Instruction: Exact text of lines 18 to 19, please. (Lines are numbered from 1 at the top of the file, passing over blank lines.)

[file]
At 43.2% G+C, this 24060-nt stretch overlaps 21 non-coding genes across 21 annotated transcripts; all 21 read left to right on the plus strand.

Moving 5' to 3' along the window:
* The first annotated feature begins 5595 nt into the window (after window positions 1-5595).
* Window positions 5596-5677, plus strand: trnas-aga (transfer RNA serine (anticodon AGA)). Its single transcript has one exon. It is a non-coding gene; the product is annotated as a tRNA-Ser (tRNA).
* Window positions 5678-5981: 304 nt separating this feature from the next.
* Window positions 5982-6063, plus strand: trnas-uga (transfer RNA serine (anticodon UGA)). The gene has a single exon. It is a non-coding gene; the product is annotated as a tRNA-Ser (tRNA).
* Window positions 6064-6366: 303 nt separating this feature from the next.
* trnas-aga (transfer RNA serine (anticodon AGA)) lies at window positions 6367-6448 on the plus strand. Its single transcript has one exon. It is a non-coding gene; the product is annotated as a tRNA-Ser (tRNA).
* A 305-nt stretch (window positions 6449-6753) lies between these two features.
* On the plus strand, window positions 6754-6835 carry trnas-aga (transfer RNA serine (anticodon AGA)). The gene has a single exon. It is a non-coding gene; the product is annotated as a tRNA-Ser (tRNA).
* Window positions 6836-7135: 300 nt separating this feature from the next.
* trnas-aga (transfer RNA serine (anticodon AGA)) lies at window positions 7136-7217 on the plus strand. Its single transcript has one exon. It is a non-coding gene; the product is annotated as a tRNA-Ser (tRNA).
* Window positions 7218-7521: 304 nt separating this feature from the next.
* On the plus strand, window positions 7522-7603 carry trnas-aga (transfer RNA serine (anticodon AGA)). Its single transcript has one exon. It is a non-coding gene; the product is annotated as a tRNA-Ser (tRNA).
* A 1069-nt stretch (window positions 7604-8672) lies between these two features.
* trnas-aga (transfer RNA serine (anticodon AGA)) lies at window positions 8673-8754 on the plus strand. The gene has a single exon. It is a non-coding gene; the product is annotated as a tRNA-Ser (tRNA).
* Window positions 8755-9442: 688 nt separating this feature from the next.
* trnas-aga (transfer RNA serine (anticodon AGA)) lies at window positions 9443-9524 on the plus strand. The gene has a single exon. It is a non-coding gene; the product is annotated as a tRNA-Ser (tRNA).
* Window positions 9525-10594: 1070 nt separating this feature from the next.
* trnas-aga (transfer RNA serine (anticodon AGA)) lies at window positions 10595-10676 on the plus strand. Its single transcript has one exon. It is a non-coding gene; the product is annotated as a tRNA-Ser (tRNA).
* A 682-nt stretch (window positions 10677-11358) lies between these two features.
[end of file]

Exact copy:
* trnas-aga (transfer RNA serine (anticodon AGA)) lies at window positions 9443-9524 on the plus strand. The gene has a single exon. It is a non-coding gene; the product is annotated as a tRNA-Ser (tRNA).
* Window positions 9525-10594: 1070 nt separating this feature from the next.